The inexorable approach of Pathfinder Society's second edition campaign means the team's relentlessly discussing, finalizing, and formalizing ever more campaign details, much as we shared in April with earned benefits. This month we're not only presenting four more preview topics, but there's also another blog happening later today to introduce the first of two new factions. Let's get to it!
With all of the changes we're making to the organized play campaign, one of the most visually apparent differences is the redesign of our Chronicle sheets. We've shared a few samples of potential new Chronicle sheets in previous blogs, collecting lots of feedback from you in the process. Studying your comments alongside the other updates and changes we've made in the organized play program; we've come up with a close-to-final version of the Chronicle sheet for you to check out and give us any final thoughts or feedback on before it gets locked in. With the new Achievement Points system and other updates, we've adjusted the Chronicle sheet to feature more room for tracking expenditures, adventure summaries, and other useful tools. And if we're tracking those on a Chronicle sheet again, that means the Inventory Tracking Sheet can be a thing of the past.
They say that a picture is worth a thousand words, so at this point, I'll wrap up talking and direct you to the sample of the new Chronicle sheet linked below. Please check it out and let us know what you think!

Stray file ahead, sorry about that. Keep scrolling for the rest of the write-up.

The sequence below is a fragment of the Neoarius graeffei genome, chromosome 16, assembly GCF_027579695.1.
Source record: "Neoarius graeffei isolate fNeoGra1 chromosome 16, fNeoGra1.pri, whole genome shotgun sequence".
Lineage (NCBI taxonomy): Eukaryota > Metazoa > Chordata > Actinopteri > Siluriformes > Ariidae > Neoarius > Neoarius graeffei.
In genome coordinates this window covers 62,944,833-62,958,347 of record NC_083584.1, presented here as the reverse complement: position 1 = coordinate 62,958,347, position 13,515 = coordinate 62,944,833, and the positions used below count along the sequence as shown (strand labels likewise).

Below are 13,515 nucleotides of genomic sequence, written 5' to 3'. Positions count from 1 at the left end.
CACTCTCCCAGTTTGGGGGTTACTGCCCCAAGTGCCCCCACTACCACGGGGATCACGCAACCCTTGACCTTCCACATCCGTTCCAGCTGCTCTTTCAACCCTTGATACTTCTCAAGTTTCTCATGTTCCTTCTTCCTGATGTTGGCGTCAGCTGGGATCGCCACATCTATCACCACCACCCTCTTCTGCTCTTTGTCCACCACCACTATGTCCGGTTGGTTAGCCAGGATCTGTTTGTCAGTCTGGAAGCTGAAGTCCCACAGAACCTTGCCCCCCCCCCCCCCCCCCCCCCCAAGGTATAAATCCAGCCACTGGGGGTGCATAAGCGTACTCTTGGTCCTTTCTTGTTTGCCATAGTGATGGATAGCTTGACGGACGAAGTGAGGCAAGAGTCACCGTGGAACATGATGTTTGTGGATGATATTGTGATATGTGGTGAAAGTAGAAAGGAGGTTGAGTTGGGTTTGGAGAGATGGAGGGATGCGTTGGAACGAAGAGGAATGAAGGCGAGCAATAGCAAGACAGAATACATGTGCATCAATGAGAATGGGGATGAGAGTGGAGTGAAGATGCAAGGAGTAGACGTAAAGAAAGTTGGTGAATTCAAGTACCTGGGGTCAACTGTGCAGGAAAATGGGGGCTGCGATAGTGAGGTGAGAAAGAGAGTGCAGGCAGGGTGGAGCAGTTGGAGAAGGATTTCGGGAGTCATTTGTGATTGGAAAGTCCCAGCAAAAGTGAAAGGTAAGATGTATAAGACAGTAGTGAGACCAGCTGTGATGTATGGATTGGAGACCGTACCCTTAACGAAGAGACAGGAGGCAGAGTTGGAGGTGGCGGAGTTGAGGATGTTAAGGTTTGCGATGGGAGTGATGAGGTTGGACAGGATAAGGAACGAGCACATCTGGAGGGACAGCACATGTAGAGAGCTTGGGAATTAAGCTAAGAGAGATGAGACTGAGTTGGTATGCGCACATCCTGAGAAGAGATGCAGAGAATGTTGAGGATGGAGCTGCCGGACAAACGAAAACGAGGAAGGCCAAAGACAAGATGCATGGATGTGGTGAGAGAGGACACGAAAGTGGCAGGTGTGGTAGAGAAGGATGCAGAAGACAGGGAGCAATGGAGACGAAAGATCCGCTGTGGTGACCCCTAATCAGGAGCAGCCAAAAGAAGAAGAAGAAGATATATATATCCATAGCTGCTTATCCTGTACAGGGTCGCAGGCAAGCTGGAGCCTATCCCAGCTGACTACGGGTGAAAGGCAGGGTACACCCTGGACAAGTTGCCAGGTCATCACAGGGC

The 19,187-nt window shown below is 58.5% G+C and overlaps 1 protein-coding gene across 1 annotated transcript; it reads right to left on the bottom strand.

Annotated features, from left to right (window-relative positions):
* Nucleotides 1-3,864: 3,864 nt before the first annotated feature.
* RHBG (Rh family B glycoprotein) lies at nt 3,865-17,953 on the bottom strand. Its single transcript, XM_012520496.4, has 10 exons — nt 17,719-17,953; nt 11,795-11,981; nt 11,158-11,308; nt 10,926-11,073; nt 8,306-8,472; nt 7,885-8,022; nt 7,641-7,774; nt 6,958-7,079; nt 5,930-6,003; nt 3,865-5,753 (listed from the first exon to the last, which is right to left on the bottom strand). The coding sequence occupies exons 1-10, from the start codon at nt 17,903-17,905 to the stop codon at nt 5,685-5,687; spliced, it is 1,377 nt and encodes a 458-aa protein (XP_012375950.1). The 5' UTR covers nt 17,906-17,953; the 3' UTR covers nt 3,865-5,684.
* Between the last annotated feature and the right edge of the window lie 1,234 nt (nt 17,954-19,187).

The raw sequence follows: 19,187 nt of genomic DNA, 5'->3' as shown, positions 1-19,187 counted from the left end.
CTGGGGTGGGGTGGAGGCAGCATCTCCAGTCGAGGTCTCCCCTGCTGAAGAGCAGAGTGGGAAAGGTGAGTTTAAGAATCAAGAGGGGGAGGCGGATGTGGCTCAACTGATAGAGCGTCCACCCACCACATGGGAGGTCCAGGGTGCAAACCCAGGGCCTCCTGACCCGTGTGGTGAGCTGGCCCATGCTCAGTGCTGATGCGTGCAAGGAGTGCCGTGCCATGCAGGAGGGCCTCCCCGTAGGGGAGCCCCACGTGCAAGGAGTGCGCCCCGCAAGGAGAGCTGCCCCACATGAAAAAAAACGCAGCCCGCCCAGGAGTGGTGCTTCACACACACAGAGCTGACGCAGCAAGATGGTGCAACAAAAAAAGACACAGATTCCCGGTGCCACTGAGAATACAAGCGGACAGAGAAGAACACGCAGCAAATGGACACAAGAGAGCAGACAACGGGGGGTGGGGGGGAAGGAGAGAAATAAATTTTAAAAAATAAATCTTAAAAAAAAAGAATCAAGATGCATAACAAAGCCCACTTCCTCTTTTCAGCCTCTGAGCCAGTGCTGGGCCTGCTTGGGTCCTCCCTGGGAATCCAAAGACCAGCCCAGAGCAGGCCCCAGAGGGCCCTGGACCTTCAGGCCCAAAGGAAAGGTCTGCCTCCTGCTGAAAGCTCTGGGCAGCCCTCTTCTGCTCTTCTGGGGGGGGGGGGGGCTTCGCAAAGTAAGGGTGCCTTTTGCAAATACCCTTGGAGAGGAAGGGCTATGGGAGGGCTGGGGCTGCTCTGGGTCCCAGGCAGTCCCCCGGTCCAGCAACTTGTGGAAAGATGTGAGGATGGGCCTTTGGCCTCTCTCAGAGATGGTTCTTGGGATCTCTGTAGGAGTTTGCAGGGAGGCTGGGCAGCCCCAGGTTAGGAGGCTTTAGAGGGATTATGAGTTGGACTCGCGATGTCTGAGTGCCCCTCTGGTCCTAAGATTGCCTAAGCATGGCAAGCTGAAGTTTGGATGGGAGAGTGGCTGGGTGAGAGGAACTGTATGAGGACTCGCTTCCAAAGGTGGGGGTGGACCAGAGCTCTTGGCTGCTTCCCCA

Rarity and Item Access
As you likely saw in the Pathfinder Playtest Rulebook, Pathfinder's second edition includes both item levels and rarities. These two topics share the same themes—namely getting cool gear in your PC's hands—so we're looking at them together.
An item's level is a reliable indication of its power, its price, and whether a character of a given level should typically have one handy, plus it makes creating higher-level characters pretty handy (e.g., begin with this many 3rd-level items, this many 4th, etc.). If you've played Starfinder, you already have a good sense of what item levels look like and how they function. The main difference is that Pathfinder focuses less on buying ever-better versions of your preferred weapon and instead on applies power-boosting augmentations to it.
When we launched Starfinder Society, we saw item levels as a natural way to indicate when a PC could access and purchase a particular item. In that campaign, PCs can buy items from the Starfinder Core Rulebook up to their level + 1, items from other sources up to their level + 0, and anything from a Chronicle sheet up to their level + 2. In those reasonably rare circumstances in which someone earns and keeps Infamy, each point of Infamy reduces the PC's effective level by 1 for the purpose of buying gear (arms merchants tend not to trust PC criminals with the latest plasma cannon). This model's worked out pretty smoothly, especially in that it means any higher-level equipment on a Chronicle sheet is relevant (a common complaint in Pathfinder Society's use of Fame for equipment access). By giving broader access to the Core Rulebook's equipment, we both indicated that gear was more common and thus easier to access, and we were aiming to keep that book's contents as relevant as possible even as other books began appearing on shelves.
We're implementing something very similar in the new Pathfinder Society campaign, with Chronicle sheets granting earlier level-access to gear and Infamy making it tougher to find top-tier equipment. We're still tinkering with the numbers a little, particularly for the Pathfinder Core Rulebook's contents compared to that of other books. After all, we have a different tool for understanding how common different gear is: rarity.